Stay out of court when you can

Avoid conflicts of interest

  • Mixing personal and business
  • Loaning or borrowing from clients
  • Investing in questionable deals
  • Discriminating for or against someone

Learn to set proper boundaries with people

If you apologize by force of habit you’ve made an unintentional admission of guilt

Other people can use any unnecessary information you disclosed for things like slander or false advertising

Manage expectations at the outset and throughout your engagement with others

  • Put everything into a record of some sort, preferably writing
  • Only make promises you can fulfill
  • Make predictions with constant disclaimers that it’s likely but not guaranteed
  • If anything changes, notify everyone involved immediately

Always have documentation of what everyone agreed on and performed

  • Be vigilant for any drift from the agreed terms
  • Keep everyone within the scope of duty by appending or amending the document as needed
  • Include a mediation clause or limitation of liability clause in all engagements

Learn what a reasonable cost for the services and goods you’re performing or requesting

  • If you are overpaying, learn from it and move on instead of risking legal fees to regain your losses
  • Be cautious of emerging high-risk areas, especially new ventures or small operations

Provide only within your range of expertise and support

  • Be careful moving out of your comfort zone to “round out” your service capacity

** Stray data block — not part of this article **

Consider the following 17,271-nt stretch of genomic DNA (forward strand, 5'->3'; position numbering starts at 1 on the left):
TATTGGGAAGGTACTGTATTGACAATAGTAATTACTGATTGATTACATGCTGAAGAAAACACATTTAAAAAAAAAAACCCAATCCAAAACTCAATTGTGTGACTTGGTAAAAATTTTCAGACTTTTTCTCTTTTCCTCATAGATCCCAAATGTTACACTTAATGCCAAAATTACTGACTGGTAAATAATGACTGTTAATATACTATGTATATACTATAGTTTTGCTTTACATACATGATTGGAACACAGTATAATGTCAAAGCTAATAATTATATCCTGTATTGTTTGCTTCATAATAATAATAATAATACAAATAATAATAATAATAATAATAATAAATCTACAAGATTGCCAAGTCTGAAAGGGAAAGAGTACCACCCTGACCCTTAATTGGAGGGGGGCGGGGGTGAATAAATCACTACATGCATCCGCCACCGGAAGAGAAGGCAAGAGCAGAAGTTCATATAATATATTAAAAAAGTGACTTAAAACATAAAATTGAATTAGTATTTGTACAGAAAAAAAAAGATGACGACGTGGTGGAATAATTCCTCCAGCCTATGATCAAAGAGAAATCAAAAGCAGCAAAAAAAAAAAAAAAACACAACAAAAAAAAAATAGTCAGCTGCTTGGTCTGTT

• Keep an excellent attorney with a specialization in your needed legal coverage

Pay attention to who is suing and why

  • Many lawsuits come from parties-in-interest not directly making the agreement
  • Many attorneys create work for themselves by pursuing illegitimate cases they can change conditions in to win on a technicality

Trust others, but verify them

  • Screen people and perform background checks
  • There may be a highly illegal reason someone has approached you for a business arrangement

Watch the timing of what you say

  • Only speak when you know for sure you aren’t getting recorded
  • If you know someone tends to take screenshots of conversations in messenger apps, send them audio recordings instead

Make going to court simple

If someone sues you, try settling if you can’t resolve it with an effective negotiation

A lawsuit is meant to recover damages, but proving non-material damages like emotional/psychological damage is often challenging

  • People usually sue from a desire for justice or imagine they’ll come out ahead financially
  • Suing for unpaid fees is rarely worth the cost

Take advantage of legal circumstances to your benefit

Instead of 911 for a non-emergency, call 311

Traffic laws don’t apply to private property, which includes parking lots

  • Handicapped parking signs on the ground are only enforceable with posted signs

Outside of breaking and entering (such as climbing a fence), private property signs have no legal enforceability

For a minimal fee, you can register your dog as an “emotional support animal” and landlords can’t discriminate or raise their rent when renting to you

If your car is about to get towed, jump inside it to make any further action on their end kidnapping

To decrease the risk of a parking ticket, place the envelope from a different parking ticket under your windshield wipers

Next: Coexistence 301: How To Write